On November 27, 2021, a 67-year-old male returning from Canada via airplane was transferred to the central isolation hotel in Shanghai. During the quarantine, his 1st, 4th, 7th, and 14th days of specimens returned negative for severe acute respiratory syndrome coronavirus 2 (SARS-CoV-2), which causes coronavirus disease 2019 (COVID-19). On December 11, he completed 14 days of centralized isolation and returned to Guangzhou from Shanghai via airplane, then he was closed-loop transferred to Yuexiu District for a 7-day home isolation. On December 12, the local Community Health Service Center routinely collected his throat swab and the result returned to COVID-19 positive on December 13, 2021. He was transported to the Guangzhou Eighth People’s Hospital for isolated treatment by negative pressure ambulance on the same day. The patient had two inflamed lungs according to the chest computed tomography (CT) examination, but his most recently updated condition was stable. An estimated 600 close contacts were identified and were placed in centralized isolation. On December 16, one of the close contacts, a 70-year-old female also tested positive for COVID-19. She lived on the lower floor of the same type of apartment as the imported case and spent 19 hours in the same building.
On December 13, 2021, the nasal swab was sequenced using both Nanopore GridION by Guangzhou CDC and Illumina MiniSeq by Guangdong CDC. The viral RNA was reverse transcribed and amplified using ULSEN® 2019-nCoV Whole Genome Capture Kit (Beijing MicroFuture Technology Co., Ltd, Beijing, China, V-090418). Then, the sequencing libraries were prepared using the Illumina Nextera® XT Library Prep Kit (Illumina, Inc., San Diego, USA, FC-131-1001) and were conducted by Illumina sequencing. On December 14, 2021, the sequencing analysis concluded that the virus genome belonged to lineage B.1.1.529, Variant of Concern (VOC)/Omicron. The Omicron (B.1.1.529) variant was reportedly first discovered on November 9, 2021, in Botswana in southern Africa (1), and then gradually spread in South Africa, becoming the dominant strain in South Africa. On November 26, 2021, it was listed by the World Health Organization (WHO) as a VOC (2). The Omicron variant is a highly divergent variant with a high number of mutations, including position 26–32 in the spike protein, some of which are concerning and may be associated with immune escape potential and higher transmissibility. As of December 9, 2021, human infections with this variant had been identified in 63 countries (3).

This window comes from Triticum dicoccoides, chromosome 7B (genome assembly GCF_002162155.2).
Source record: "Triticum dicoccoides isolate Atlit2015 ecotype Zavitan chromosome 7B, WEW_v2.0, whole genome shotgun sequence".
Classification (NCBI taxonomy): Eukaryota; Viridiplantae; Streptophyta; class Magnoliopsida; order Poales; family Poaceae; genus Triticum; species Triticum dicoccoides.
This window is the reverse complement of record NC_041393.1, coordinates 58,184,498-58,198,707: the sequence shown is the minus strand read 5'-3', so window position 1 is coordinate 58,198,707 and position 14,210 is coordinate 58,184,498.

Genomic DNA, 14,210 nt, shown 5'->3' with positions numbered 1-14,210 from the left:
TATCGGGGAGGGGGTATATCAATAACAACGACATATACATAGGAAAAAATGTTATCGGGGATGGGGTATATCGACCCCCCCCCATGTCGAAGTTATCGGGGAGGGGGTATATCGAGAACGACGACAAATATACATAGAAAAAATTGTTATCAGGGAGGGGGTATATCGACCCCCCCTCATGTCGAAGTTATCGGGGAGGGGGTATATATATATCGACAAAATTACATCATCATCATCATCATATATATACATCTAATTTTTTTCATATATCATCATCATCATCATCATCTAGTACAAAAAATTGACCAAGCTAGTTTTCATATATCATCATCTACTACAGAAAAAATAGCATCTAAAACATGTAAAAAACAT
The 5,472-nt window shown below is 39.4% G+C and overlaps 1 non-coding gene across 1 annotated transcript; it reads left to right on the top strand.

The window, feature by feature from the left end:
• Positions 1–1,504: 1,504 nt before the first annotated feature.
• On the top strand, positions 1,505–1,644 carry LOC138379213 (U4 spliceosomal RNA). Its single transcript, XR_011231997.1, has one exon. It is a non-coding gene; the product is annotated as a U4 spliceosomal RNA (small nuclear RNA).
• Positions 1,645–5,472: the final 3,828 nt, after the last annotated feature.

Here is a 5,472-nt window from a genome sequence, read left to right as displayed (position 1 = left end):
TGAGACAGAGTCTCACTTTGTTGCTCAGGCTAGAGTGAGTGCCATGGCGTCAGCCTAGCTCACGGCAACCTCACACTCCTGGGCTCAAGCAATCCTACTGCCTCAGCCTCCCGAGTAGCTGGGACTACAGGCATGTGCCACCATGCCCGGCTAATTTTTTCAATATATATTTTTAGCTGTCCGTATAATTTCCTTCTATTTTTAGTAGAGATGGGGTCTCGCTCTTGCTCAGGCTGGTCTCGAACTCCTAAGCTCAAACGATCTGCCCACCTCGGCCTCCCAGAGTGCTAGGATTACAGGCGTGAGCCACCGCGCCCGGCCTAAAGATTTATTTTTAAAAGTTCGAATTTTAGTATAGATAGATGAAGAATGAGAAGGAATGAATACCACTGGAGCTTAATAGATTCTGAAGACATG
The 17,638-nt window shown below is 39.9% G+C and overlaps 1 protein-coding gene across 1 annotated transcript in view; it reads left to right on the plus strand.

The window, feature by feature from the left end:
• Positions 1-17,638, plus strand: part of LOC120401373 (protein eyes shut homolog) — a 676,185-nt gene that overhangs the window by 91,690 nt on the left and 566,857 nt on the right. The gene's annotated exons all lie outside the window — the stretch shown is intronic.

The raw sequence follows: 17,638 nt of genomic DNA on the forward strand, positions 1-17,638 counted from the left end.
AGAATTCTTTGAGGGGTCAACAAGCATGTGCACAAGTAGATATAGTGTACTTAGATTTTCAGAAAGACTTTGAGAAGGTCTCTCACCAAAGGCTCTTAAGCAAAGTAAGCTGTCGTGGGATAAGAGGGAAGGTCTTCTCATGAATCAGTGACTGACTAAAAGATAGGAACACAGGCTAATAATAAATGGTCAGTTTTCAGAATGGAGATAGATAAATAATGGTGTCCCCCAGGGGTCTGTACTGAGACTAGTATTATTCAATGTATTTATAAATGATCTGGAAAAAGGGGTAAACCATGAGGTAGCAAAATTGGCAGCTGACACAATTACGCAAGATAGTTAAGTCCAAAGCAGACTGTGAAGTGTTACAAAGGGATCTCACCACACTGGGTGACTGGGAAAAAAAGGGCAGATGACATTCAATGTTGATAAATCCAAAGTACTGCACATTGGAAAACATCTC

Compared with the Wuhan reference sequence (EPI_ISL_402119) (4), the strain from the case displayed 59 nucleotide variation sites. The sequence reported on the evolutionary branch is most similar to those reported in England on December 4, 2021 (Figure 1). Furthermore, 48 amino acid mutation sites and 16 amino acid deletions were detected in the protein that corresponded to the features of the VOC/Omicron variant (B.1.1.529.1).Figure 1. Phylogenetic tree based on the full-length genome sequences of the COVID-19 virus. Note: The VOC/Omicron(B.1.1.529) variants are highlighted in yellow. The VOC/Omicron(BA.1) variants are highlighted in green and the Guangdong imported VOC/Omicron(BA.1) variant is marked with an arrow. The VOC/Omicron(BA.2) variant is highlighted in blue. The 11 distinguished COVID-19 mutants are marked on the right.Abbreviations: VOC=variant of concern; COVID-19=coronavirus disease 2019.
Researchers have established the existence of 2 variants of Omicron. The “standard” variant is now referred to as BA.1/B.1.1.529.1, and a second variant of Omicron known as BA.2/B.1.1.529.2. BA.2 has been nicknamed “Stealth Omicron” because it differs from the “standard” variety by not having the characteristic SGTF-causing deletion (Δ69–70) (5). In this study, the variant has deletion (Δ69–70) and belongs to sublineage BA.1/B.1.1.529.1.